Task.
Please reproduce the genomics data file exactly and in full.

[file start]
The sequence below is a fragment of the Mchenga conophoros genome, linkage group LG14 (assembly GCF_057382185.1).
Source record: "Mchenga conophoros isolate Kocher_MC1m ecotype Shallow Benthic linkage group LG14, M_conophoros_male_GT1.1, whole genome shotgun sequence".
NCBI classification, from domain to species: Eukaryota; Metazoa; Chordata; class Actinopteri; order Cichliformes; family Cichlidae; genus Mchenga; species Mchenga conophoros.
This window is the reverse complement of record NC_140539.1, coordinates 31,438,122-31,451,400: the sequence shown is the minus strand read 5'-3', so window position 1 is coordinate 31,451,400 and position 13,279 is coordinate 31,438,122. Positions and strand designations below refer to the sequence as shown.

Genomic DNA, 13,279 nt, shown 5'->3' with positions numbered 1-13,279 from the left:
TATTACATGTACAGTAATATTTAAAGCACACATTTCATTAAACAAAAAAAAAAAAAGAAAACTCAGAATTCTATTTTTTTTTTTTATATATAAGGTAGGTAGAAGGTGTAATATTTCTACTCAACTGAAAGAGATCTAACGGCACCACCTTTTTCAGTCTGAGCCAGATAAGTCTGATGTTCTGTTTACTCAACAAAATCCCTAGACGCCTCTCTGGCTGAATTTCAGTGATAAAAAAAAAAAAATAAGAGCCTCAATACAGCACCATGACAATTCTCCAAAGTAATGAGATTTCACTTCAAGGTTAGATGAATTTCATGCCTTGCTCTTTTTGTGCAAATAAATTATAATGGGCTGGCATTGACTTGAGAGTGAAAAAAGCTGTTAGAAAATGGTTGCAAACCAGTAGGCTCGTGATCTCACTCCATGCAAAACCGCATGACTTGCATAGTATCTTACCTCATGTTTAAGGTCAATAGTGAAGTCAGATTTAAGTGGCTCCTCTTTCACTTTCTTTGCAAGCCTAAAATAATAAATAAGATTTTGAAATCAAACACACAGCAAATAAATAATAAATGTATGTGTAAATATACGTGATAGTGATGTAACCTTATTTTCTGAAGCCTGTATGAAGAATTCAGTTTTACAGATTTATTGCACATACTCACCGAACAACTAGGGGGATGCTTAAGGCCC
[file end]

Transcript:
The sequence below is a fragment of the Mchenga conophoros genome, linkage group LG14 (assembly GCF_057382185.1).
Source record: "Mchenga conophoros isolate Kocher_MC1m ecotype Shallow Benthic linkage group LG14, M_conophoros_male_GT1.1, whole genome shotgun sequence".
NCBI classification, from domain to species: Eukaryota; Metazoa; Chordata; class Actinopteri; order Cichliformes; family Cichlidae; genus Mchenga; species Mchenga conophoros.
This window is the reverse complement of record NC_140539.1, coordinates 31,438,122-31,451,400: the sequence shown is the minus strand read 5'-3', so window position 1 is coordinate 31,451,400 and position 13,279 is coordinate 31,438,122. Positions and strand designations below refer to the sequence as shown.

Genomic DNA, 13,279 nt, shown 5'->3' with positions numbered 1-13,279 from the left:
TATTACATGTACAGTAATATTTAAAGCACACATTTCATTAAACAAAAAAAAAAAAAGAAAACTCAGAATTCTATTTTTTTTTTTTATATATAAGGTAGGTAGAAGGTGTAATATTTCTACTCAACTGAAAGAGATCTAACGGCACCACCTTTTTCAGTCTGAGCCAGATAAGTCTGATGTTCTGTTTACTCAACAAAATCCCTAGACGCCTCTCTGGCTGAATTTCAGTGATAAAAAAAAAAAAATAAGAGCCTCAATACAGCACCATGACAATTCTCCAAAGTAATGAGATTTCACTTCAAGGTTAGATGAATTTCATGCCTTGCTCTTTTTGTGCAAATAAATTATAATGGGCTGGCATTGACTTGAGAGTGAAAAAAGCTGTTAGAAAATGGTTGCAAACCAGTAGGCTCGTGATCTCACTCCATGCAAAACCGCATGACTTGCATAGTATCTTACCTCATGTTTAAGGTCAATAGTGAAGTCAGATTTAAGTGGCTCCTCTTTCACTTTCTTTGCAAGCCTAAAATAATAAATAAGATTTTGAAATCAAACACACAGCAAATAAATAATAAATGTATGTGTAAATATACGTGATAGTGATGTAACCTTATTTTCTGAAGCCTGTATGAAGAATTCAGTTTTACAGATTTATTGCACATACTCACCGAACAACTAGGGGGATGCTTAAGGCCC